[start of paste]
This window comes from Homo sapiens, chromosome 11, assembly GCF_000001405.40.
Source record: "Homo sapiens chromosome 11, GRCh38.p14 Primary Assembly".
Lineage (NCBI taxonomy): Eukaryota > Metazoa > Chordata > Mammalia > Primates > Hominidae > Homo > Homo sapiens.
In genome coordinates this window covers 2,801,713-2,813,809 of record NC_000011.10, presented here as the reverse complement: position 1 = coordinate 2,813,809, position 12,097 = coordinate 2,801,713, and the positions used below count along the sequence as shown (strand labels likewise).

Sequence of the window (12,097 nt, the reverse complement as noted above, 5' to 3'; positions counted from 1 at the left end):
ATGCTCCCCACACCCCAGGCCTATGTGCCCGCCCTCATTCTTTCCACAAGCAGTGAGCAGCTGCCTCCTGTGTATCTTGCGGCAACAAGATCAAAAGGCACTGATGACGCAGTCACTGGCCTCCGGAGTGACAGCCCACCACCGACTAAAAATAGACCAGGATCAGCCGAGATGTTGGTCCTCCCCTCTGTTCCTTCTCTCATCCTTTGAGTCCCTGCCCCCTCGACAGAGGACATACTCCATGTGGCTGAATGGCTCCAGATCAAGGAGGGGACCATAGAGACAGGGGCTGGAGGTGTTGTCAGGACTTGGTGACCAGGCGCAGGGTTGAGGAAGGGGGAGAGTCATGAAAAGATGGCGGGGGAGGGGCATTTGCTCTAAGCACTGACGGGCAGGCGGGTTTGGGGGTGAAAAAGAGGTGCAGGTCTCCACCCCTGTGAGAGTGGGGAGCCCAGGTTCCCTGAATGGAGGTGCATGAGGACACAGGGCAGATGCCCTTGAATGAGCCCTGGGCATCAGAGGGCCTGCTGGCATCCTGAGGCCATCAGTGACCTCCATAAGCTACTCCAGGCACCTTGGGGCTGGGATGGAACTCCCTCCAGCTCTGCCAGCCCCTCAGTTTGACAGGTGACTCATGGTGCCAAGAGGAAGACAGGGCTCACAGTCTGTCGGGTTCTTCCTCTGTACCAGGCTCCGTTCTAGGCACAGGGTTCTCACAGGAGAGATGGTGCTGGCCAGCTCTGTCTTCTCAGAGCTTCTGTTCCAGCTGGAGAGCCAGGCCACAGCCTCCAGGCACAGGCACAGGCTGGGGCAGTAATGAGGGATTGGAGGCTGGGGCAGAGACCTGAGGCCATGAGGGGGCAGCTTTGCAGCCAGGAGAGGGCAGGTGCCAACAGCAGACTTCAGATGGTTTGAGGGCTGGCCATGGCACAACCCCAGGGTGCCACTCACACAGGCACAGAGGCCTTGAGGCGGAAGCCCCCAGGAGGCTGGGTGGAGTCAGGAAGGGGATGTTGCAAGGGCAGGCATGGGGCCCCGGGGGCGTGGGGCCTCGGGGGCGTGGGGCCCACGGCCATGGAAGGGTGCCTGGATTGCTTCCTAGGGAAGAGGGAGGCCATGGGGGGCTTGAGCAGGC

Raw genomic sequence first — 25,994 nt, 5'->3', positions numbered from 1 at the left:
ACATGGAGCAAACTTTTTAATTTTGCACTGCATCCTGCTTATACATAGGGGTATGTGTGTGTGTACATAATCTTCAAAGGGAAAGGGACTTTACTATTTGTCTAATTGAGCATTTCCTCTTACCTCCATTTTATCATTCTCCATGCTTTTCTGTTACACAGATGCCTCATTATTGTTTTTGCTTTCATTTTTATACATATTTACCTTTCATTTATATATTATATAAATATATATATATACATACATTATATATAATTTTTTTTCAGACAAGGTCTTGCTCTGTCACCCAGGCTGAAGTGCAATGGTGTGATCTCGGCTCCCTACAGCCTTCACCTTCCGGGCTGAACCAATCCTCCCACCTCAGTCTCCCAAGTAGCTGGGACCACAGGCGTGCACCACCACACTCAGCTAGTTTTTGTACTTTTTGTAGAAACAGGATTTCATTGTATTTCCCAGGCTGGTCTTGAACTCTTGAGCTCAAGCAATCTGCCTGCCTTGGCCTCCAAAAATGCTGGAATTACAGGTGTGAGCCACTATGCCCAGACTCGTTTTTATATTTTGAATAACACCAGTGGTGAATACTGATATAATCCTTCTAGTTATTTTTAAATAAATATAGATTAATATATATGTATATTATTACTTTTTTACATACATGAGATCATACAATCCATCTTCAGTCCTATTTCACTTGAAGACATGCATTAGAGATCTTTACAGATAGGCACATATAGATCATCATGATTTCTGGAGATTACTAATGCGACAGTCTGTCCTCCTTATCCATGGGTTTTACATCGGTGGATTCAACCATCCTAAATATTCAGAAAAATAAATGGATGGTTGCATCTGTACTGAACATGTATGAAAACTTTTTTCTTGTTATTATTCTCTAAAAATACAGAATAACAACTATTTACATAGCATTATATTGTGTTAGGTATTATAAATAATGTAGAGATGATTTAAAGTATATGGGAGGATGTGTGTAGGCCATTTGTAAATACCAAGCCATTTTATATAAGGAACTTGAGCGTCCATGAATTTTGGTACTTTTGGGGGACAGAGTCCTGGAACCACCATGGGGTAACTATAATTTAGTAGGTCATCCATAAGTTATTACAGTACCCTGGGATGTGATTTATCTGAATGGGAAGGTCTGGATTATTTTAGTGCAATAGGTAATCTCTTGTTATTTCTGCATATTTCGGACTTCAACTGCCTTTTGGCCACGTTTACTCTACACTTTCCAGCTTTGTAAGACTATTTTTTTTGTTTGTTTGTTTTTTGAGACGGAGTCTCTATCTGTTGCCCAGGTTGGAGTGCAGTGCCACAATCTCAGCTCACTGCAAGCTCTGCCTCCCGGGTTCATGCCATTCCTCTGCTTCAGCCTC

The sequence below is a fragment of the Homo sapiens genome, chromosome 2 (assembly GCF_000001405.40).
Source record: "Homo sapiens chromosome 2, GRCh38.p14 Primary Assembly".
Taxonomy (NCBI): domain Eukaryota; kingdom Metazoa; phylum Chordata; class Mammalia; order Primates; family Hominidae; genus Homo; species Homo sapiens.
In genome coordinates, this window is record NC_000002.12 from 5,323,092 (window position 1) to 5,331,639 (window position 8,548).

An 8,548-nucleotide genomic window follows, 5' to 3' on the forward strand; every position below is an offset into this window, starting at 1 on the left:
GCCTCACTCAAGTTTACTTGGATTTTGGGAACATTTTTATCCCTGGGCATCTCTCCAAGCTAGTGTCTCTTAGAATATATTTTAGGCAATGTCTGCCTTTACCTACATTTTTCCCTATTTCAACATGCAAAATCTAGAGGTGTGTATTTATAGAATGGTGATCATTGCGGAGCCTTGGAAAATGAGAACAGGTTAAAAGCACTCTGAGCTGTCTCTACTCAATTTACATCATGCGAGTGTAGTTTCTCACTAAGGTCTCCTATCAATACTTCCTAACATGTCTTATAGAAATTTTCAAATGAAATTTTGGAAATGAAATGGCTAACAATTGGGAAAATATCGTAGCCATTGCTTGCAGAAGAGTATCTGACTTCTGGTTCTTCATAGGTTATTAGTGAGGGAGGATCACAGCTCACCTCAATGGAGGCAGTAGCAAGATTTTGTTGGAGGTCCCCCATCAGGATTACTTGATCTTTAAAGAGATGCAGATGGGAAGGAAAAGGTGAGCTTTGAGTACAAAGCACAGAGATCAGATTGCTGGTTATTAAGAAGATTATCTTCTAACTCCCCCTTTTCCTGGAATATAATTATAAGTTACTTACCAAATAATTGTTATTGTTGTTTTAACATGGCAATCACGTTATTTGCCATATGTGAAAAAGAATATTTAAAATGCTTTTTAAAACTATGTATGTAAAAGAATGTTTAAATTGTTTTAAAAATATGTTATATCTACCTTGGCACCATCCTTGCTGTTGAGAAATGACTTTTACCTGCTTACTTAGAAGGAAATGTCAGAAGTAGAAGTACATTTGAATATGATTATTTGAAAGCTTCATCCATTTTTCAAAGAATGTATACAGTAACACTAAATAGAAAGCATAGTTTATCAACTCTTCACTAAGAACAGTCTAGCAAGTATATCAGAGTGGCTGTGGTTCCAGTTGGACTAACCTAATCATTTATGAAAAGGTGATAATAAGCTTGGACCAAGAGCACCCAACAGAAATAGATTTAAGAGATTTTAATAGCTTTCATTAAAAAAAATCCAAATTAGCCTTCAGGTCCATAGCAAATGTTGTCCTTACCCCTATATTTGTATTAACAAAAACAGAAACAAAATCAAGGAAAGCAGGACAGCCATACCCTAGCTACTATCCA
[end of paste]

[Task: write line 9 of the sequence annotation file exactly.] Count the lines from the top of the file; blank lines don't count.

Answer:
The sequence below is a fragment of the Homo sapiens genome, chromosome 2 (assembly GCF_000001405.40).